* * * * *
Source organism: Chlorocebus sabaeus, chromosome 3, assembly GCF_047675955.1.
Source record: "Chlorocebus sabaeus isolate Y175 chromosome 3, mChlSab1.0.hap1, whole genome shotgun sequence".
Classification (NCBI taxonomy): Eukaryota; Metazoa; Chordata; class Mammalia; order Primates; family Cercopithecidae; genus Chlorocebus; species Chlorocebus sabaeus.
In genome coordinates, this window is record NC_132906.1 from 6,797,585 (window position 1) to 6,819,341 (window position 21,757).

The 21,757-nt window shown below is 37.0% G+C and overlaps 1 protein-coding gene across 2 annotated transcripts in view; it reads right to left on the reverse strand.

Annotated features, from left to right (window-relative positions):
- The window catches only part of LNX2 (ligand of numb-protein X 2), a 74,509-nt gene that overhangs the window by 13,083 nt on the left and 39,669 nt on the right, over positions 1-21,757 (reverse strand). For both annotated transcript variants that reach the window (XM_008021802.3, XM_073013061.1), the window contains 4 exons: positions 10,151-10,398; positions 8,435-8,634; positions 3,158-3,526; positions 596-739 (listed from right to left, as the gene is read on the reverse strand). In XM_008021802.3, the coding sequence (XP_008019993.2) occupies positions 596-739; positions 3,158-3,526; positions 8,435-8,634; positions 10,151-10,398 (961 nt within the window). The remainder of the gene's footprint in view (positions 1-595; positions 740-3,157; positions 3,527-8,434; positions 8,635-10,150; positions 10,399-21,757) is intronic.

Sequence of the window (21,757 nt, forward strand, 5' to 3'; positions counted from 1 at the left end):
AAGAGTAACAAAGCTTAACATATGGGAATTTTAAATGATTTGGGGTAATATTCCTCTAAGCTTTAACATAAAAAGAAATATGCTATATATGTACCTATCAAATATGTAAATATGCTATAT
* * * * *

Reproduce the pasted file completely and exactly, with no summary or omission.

Source organism: Chlorocebus sabaeus, chromosome 3, assembly GCF_047675955.1.
Source record: "Chlorocebus sabaeus isolate Y175 chromosome 3, mChlSab1.0.hap1, whole genome shotgun sequence".
Classification (NCBI taxonomy): Eukaryota; Metazoa; Chordata; class Mammalia; order Primates; family Cercopithecidae; genus Chlorocebus; species Chlorocebus sabaeus.
In genome coordinates, this window is record NC_132906.1 from 6,797,585 (window position 1) to 6,819,341 (window position 21,757).

The 21,757-nt window shown below is 37.0% G+C and overlaps 1 protein-coding gene across 2 annotated transcripts in view; it reads right to left on the reverse strand.

Annotated features, from left to right (window-relative positions):
- The window catches only part of LNX2 (ligand of numb-protein X 2), a 74,509-nt gene that overhangs the window by 13,083 nt on the left and 39,669 nt on the right, over positions 1-21,757 (reverse strand). For both annotated transcript variants that reach the window (XM_008021802.3, XM_073013061.1), the window contains 4 exons: positions 10,151-10,398; positions 8,435-8,634; positions 3,158-3,526; positions 596-739 (listed from right to left, as the gene is read on the reverse strand). In XM_008021802.3, the coding sequence (XP_008019993.2) occupies positions 596-739; positions 3,158-3,526; positions 8,435-8,634; positions 10,151-10,398 (961 nt within the window). The remainder of the gene's footprint in view (positions 1-595; positions 740-3,157; positions 3,527-8,434; positions 8,635-10,150; positions 10,399-21,757) is intronic.

Sequence of the window (21,757 nt, forward strand, 5' to 3'; positions counted from 1 at the left end):
AAGAGTAACAAAGCTTAACATATGGGAATTTTAAATGATTTGGGGTAATATTCCTCTAAGCTTTAACATAAAAAGAAATATGCTATATATGTACCTATCAAATATGTAAATATGCTATAT